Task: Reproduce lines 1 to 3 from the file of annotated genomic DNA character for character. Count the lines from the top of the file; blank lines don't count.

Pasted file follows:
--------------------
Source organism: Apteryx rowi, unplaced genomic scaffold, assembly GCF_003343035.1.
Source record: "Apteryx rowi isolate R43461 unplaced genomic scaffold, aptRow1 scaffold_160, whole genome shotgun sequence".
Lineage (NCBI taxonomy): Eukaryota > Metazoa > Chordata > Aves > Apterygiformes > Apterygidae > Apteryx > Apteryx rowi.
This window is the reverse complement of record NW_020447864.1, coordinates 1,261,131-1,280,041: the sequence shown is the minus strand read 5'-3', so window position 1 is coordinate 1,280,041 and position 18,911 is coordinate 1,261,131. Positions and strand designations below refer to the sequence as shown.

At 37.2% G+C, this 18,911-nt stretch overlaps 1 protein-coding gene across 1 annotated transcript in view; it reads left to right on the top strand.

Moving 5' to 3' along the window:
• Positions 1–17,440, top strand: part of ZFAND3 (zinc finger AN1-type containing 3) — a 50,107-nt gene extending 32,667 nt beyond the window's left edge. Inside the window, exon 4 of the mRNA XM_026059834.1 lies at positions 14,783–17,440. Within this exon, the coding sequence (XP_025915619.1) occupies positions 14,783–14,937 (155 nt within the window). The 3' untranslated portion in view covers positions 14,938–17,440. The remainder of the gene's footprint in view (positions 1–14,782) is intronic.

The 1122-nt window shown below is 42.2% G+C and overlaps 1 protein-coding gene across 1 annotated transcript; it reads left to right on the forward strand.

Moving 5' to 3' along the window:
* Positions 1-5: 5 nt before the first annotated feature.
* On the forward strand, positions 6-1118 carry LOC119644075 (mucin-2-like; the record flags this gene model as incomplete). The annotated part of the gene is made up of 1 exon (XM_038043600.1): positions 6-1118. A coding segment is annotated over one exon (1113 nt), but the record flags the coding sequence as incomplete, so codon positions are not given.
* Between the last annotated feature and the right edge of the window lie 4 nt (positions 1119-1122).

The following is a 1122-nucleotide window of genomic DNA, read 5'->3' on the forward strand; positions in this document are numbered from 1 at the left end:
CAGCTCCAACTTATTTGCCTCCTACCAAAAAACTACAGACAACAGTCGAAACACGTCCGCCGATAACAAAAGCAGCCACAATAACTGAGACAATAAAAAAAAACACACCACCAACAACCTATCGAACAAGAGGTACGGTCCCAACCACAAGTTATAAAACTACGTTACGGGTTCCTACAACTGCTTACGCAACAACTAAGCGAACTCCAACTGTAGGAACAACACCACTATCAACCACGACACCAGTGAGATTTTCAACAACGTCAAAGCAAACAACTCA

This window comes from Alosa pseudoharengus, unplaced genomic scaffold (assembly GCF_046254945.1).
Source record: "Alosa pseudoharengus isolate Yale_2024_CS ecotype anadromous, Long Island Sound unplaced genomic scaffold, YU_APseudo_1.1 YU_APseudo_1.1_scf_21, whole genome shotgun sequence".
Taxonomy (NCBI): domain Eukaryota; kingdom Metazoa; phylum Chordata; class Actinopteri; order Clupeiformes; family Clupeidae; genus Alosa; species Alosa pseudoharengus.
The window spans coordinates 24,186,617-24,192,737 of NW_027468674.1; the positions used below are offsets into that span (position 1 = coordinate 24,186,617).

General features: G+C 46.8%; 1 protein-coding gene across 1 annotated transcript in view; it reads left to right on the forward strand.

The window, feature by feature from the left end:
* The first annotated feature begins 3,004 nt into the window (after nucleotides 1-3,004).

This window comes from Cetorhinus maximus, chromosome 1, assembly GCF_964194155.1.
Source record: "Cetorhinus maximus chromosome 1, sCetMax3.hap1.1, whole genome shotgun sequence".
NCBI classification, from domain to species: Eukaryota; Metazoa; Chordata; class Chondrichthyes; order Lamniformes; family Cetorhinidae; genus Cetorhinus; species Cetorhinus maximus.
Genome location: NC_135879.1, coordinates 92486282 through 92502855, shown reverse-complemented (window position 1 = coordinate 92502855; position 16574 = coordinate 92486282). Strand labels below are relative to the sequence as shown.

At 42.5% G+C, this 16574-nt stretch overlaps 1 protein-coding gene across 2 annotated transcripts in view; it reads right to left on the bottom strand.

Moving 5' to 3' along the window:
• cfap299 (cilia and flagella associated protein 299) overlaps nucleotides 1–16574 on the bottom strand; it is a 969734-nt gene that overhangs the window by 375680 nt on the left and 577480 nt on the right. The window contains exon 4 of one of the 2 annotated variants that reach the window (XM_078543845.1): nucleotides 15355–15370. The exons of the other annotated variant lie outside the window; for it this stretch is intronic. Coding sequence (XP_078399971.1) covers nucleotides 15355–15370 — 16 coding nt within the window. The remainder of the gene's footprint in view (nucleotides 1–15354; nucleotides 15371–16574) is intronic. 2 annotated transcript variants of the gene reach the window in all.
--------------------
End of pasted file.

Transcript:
Source organism: Apteryx rowi, unplaced genomic scaffold, assembly GCF_003343035.1.
Source record: "Apteryx rowi isolate R43461 unplaced genomic scaffold, aptRow1 scaffold_160, whole genome shotgun sequence".
Lineage (NCBI taxonomy): Eukaryota > Metazoa > Chordata > Aves > Apterygiformes > Apterygidae > Apteryx > Apteryx rowi.